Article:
Roxanne is played by a genderfluid drag queen performer, Miss Cairo. That adds an interesting layer to her portrayal of Roxanne, because a lot of trans workers exist in gender variant spaces. Sarah noted that Roxanne is a character she could actually imagine working alongside her in a trans parlor, and she’s never seen that done on film before. Can you tell us more about this casting choice?

Casting someone of fluid gender was not something I initially set out to do. I auditioned eight trans and genderfluid women (because I knew I wanted someone from the trans community, as an ethical choice), and of them, Cairo was the one I wanted for the role. We then had many discussions around gender (her own and Roxanne’s) and it was her who brought the genderqueer aspect, which I wanted to embrace and thought made a great extra dynamic to the film. Exploring someone as genderfluid is something that’s rarely seen in the media (even less than representations of trans people given the rise in awareness over the last couple of years), and something I think is definitely worth exploring more in film.

Another thing we loved about the short was the way you holistically represented all the aspects of Roxanne’s life—her morning run was given just as much if not more film time as her nightly sex work.  In your Hunger TV interview, you stated that, “by pushing the fact that she is a trans sex worker to the background, I hoped to humanise her and make her a character that everyone can relate to.” Why do you think it’s so hard for mainstream audiences to see beyond the label of “trans sex worker” and understand trans workers as whole persons beyond their jobs and gender identities?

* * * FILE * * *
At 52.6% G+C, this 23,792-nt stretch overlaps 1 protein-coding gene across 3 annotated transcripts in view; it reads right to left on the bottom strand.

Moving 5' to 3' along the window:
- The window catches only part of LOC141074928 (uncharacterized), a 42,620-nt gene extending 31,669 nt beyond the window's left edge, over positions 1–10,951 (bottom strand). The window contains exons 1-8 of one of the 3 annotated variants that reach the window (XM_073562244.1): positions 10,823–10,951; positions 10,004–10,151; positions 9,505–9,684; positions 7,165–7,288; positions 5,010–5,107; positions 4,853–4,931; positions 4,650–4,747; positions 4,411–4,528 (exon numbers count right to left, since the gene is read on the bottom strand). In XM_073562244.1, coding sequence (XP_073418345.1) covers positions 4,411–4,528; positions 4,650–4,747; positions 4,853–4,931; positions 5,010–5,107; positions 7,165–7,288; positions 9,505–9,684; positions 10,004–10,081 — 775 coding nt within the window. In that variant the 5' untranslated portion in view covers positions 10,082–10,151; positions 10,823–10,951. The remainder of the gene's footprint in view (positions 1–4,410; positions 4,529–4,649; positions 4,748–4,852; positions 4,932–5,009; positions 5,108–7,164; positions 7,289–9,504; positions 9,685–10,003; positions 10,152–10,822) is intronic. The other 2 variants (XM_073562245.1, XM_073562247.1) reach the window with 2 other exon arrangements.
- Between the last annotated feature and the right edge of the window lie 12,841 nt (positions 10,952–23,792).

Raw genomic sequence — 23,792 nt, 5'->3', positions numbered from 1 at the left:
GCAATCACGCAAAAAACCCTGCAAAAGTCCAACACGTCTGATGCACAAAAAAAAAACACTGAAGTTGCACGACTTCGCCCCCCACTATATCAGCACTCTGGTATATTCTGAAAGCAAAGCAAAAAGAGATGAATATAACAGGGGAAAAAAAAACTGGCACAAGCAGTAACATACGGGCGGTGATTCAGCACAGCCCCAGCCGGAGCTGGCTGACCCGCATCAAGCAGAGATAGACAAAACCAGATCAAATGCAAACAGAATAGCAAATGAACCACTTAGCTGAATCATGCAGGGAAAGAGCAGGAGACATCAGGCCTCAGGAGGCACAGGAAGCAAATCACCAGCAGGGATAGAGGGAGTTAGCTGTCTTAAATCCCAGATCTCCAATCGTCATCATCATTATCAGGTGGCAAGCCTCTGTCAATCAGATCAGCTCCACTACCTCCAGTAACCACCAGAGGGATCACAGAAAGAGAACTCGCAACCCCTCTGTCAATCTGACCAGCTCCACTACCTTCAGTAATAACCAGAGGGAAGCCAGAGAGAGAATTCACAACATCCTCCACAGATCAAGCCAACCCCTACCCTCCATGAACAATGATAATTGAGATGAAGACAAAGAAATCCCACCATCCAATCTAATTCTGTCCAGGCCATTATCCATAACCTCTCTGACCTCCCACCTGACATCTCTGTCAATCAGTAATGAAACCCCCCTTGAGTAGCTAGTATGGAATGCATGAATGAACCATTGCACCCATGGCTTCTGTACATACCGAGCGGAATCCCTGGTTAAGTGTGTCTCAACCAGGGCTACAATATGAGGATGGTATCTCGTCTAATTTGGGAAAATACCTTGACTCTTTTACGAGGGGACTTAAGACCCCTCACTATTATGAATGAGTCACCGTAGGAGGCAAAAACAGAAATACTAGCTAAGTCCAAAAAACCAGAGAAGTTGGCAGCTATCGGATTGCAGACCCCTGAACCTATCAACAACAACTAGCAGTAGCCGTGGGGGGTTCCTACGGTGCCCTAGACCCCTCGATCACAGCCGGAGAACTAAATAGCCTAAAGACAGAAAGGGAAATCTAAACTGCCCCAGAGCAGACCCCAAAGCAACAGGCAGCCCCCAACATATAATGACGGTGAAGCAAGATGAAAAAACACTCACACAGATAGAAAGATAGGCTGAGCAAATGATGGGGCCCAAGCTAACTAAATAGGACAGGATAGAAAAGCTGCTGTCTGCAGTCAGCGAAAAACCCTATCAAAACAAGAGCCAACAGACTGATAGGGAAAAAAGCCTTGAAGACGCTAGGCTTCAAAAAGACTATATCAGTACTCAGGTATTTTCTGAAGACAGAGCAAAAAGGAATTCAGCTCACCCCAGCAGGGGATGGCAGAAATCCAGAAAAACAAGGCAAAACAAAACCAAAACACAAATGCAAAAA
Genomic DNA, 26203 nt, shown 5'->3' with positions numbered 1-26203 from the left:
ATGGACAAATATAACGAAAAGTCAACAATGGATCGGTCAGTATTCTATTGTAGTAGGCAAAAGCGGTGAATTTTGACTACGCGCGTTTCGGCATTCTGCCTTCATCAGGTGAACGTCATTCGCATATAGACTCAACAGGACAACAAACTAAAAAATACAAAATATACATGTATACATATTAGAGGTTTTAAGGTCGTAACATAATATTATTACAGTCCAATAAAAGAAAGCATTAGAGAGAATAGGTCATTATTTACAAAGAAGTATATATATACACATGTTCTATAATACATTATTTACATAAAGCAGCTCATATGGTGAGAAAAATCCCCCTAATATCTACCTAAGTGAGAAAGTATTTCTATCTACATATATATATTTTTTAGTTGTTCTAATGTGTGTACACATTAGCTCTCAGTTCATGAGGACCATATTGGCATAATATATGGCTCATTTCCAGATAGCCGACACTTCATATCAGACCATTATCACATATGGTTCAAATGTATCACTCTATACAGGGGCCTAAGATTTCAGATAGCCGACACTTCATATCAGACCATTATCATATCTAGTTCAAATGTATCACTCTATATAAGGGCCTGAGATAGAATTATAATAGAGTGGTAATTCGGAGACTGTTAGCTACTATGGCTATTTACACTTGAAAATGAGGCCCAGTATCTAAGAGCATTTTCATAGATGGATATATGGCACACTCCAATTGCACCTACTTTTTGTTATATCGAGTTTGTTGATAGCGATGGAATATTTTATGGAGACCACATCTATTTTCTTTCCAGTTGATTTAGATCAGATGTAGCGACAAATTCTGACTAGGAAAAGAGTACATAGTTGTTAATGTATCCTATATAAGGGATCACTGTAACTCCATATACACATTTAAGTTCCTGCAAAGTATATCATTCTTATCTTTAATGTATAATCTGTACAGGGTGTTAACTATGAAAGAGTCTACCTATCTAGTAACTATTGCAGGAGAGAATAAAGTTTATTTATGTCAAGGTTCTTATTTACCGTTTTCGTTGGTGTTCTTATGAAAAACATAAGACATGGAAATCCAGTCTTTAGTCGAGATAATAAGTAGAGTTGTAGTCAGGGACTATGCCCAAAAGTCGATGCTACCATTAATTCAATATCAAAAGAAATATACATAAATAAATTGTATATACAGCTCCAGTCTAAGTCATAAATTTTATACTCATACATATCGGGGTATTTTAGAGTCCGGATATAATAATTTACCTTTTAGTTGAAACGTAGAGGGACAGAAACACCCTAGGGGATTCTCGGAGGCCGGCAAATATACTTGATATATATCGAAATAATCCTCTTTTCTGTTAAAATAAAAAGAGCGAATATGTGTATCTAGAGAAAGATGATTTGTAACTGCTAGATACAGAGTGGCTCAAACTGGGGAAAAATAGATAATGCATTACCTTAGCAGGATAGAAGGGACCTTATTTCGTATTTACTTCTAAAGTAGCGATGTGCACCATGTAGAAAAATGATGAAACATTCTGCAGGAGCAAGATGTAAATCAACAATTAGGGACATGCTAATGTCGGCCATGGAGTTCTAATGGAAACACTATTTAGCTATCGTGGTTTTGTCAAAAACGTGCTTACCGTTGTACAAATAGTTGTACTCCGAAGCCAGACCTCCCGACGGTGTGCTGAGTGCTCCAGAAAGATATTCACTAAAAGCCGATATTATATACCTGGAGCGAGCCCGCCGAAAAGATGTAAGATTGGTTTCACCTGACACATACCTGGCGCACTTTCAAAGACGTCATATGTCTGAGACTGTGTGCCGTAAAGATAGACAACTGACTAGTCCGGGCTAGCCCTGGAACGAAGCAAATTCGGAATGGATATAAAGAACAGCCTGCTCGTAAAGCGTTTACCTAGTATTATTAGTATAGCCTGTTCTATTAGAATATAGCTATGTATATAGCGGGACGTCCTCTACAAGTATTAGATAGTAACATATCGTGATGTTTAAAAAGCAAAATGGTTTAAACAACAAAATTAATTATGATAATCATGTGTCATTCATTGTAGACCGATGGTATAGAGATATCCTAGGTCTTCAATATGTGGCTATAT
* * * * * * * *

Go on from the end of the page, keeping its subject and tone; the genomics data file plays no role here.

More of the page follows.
I think films can allow people to connect with others on an emotional level, in a way they can’t through many other mediums. This is why it’s a great way to help change attitudes towards trans people and sex workers, because the audience can see their hopes, fears, and daily life—things that we all have—and relate to them. Too often, trans sex workers (and sex workers in general) are presented as victims, crazy, or drug addicts. I wanted to show a trans sex worker who was in control of her life—with her own issues, but ones that don’t revolve around her gender or career. In this way I hoped to be able to change some attitudes towards sex workers of those watching. Hopefully, this can be done more (to a wider audience) with the feature.